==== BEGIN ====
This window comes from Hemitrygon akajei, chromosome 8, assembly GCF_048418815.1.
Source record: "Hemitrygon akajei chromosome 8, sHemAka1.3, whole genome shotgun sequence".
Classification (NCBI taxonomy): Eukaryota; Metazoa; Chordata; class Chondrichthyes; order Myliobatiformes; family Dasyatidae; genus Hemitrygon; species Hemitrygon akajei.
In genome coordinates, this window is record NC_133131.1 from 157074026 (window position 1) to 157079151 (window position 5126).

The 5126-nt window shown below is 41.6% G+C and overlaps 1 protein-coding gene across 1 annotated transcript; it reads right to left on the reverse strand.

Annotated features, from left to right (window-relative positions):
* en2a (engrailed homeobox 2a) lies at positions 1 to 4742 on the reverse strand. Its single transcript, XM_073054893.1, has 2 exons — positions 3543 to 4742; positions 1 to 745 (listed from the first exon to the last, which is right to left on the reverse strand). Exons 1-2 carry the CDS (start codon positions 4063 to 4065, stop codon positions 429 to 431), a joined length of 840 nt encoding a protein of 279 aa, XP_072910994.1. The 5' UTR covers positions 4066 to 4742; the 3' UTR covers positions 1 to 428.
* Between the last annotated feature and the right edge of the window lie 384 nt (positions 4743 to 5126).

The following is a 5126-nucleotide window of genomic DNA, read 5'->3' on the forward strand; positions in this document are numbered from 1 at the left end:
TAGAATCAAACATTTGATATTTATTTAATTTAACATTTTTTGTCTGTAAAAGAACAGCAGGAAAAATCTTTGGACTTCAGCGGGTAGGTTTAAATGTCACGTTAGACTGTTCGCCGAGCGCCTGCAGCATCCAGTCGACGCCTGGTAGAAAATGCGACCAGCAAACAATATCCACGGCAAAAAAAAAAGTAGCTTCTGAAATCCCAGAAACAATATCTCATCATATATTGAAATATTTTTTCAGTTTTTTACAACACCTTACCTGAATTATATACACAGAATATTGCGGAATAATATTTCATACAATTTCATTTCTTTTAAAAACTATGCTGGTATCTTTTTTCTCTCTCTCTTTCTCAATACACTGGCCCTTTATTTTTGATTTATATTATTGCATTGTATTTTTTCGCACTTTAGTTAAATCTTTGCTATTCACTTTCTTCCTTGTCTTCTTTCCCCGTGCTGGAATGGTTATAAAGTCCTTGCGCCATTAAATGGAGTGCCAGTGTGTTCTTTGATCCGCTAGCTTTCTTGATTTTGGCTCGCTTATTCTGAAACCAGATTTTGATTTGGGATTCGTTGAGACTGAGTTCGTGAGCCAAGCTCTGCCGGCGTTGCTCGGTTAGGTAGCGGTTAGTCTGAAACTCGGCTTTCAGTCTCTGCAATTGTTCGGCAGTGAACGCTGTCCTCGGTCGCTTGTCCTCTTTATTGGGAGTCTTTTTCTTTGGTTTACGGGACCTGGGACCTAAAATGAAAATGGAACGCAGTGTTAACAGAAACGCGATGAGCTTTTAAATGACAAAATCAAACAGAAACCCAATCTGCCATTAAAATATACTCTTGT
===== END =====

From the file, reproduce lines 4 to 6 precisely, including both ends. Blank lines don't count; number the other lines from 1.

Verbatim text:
In genome coordinates, this window is record NC_133131.1 from 157074026 (window position 1) to 157079151 (window position 5126).

The 5126-nt window shown below is 41.6% G+C and overlaps 1 protein-coding gene across 1 annotated transcript; it reads right to left on the reverse strand.

Annotated features, from left to right (window-relative positions):